Rick Burin’s review published on Letterboxd :
We need to go beyond the canon. The established canon. The regimented canon. The Empire canon of Star Wars, Lord of the Rings, Back to the Future, Alien, Aliens, peak era Spielberg, Blade Runner, The Shawshank Redemption and a handful of headline old movies: Singin’ in the Rain, The Wizard of Oz and Metropolis. The Sight and Sound canon that centres on Vertigo, Ikiru and – for some reason that I can’t quite fathom – suddenly Man with a Movie Camera. The Cahiers canon, lauding Godard and Truffaut’s pet films, from underwhelming sex Westerns like Rancho Notorious and Johnny Guitar, to selected Hawks films and the lesser work of Frank Tashlin.
Between the monoliths and the re-evaluated misfires lie films every bit as good: forgotten, neglected, still classic. In terms of American films of the 1940s, Casablanca, Citizen Kane and The Maltese Falcon are great films, but they’re not the only films. It’s in the cracks beneath these landmarks that you’ll find many of the most interesting – ironically, the most memorable – movies of the period. A Tree Grows in Brooklyn. Nightmare Alley. Remember the Night. Ball of Fire. Hail the Conquering Hero. Broadway Melody of 1940. Films that encapsulate an era, hum with its sense of invention and imagination, spotlight actors like Joan Blondell, Barbara Stanwyck and the unheralded Eddie Bracken, showcase the dialogue of Preston Sturges, the direction of Mitchell Leisen.
The Little Foxes is another masterpiece deserving of rediscovery. I’ve seen very few films better than this over the last five years, and I consider myself an Old Hollywood nerd; yet until a few weeks ago, I hadn’t even heard of it. As far as I can see, it’s never had a UK DVD release. But look at its credentials: produced by Sam Goldwyn, directed by William Wyler (whose career is bizarrely overlooked nowadays, aside from the abysmal Ben-Hur remake, probably the worst film he made), based on a play by Southern Gothic commie playwright extraordinaire Lillian Hellman, shot by the incomparable Gregg Toland, and featuring one of the finest ensemble casts ever assembled, with juicy roles for shimmering stars and weighty character players alike.
It’s a caustic, troubling, profound examination of a Southern family brought low – or high and to prominence, depending on how you view it – by a sea of moral dissolution. Charles Dingle and Carl Benton Reid play brothers who want to invest in a new mill, paying low wages to dirt poor labourers. To do it, they need the support of their brother-in-law, bank president Herbert Marshall, and so enlist the help of his wife (Bette Davis) to swing the deal. Meanwhile, radical journalist Richard Carlson battles Davis for the soul of her daughter (Teresa Wright), a kind but naïve, weak-spirited young woman, Reid’s neurotic wife (Patricia Collinge) drinks herself into oblivion and their son Leo (Dan Duryea) becomes a willing pawn in the scheme to land the mill.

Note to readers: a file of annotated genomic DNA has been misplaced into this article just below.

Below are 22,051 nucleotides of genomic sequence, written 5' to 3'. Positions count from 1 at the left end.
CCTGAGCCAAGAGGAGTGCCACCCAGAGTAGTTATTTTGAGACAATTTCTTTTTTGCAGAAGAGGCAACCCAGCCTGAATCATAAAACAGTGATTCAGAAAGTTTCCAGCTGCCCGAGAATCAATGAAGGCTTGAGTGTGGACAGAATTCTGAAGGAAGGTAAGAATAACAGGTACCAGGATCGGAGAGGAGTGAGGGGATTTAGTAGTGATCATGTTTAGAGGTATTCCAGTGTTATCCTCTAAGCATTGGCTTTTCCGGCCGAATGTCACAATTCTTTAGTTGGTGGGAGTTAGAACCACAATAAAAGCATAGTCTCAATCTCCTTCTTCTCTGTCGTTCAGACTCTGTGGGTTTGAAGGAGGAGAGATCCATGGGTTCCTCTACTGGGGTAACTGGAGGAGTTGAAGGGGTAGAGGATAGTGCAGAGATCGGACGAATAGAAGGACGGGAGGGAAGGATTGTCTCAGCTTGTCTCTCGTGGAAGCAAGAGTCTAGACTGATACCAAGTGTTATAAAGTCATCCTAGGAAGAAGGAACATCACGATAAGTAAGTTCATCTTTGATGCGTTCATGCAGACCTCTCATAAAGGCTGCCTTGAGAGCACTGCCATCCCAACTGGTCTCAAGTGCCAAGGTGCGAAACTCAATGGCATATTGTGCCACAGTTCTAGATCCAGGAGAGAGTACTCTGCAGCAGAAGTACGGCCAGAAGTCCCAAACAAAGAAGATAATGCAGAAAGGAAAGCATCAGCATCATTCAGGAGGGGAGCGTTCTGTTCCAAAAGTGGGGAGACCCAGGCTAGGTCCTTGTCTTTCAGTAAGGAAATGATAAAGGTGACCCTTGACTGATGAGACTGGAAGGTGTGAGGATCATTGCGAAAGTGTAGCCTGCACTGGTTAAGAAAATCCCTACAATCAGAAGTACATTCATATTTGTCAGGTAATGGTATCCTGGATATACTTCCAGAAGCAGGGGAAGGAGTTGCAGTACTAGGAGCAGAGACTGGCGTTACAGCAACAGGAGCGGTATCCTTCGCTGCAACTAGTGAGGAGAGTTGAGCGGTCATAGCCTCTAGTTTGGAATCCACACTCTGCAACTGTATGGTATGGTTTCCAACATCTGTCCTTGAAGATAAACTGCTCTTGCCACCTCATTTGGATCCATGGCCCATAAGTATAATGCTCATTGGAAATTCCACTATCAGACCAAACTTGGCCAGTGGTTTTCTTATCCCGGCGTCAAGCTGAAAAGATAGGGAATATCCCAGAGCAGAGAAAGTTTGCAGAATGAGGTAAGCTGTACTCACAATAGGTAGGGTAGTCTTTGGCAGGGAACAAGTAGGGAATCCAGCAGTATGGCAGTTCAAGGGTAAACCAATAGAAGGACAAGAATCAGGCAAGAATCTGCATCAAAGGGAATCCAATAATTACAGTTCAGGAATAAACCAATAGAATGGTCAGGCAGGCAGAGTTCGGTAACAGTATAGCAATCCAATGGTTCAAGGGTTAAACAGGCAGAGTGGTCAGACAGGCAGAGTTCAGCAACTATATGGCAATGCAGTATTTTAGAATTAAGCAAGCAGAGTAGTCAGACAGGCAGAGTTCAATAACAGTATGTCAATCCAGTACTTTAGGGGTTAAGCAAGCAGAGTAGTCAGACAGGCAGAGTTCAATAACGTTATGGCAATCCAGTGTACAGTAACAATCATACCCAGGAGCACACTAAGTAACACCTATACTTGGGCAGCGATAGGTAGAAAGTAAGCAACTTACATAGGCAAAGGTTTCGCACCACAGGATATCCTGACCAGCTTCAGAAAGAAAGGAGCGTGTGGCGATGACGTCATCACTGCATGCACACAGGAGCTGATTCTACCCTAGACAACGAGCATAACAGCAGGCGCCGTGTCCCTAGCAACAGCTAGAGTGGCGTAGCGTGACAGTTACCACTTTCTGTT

There’s only one film I’ve ever seen that has the same atmosphere of rotting wealth and moral corruption, the same richly-textured cinematography – an endless supply of apposite, entrancing, artistic, thoughtful and beguiling shots – and that’s Orson Welles’ butchered masterpiece, The Magnificent Ambersons. I don’t really subscribe to that “one perfect shot” phenomenon, since cinema is movement, but there are Toland images here that I could happily freeze and hang up above the fire, especially that stunning shot of Duryea reflected in the sign outside his uncle’s bank. Somehow, the acting is every bit as accomplished, with Dingle given a rare chance to command a scene, and taking it (despite a certain repetitiousness in his line readings), Collinge extremely moving in a potentially cliched part, Marshall a touch uncertain with his accent but unquestionably magnificent – attaining that dramatic potency he only ever reached with this director – and Davis playing a tricky part with consummate ease, balancing restraint, malevolence and burgeoning triumphalism with unapproachable skill.
Movies are a collaborative medium, but the disparate parts, the collision of massive, swaggering talents with egos to match, rarely creates anything as seamless, as measured, as potent as The Little Foxes. Nor did ‘40s Hollywood – despite being my favourite area of film – tend to produce films this grown-up, intelligent and uncompromising. It is not an easy film, a happy film, an escapist film, but it is utterly dazzling: a seductive assault on the senses, a vicious assault on its meeker characters, and ultimately an indictment of an entire nation. Hellman’s politics run through it like words through a stick of rock: you can see why she ended up getting blacklisted at the end of the decade.
You could argue that the film’s delineation between good and evil is rather simplistic for a work aspiring to high art, but it’s that heightened sensibility that gives it much of its haunting power, particularly as the vultures gather and you realise that Hellman’s vision of America – imagined by Toland, enlivened by a killer ensemble, given order by the gifted Wyler – is far darker than anyone could have expected, the blanched Davis poisoned by greed, leaving goodness, humanity and virtue all gasping for breath.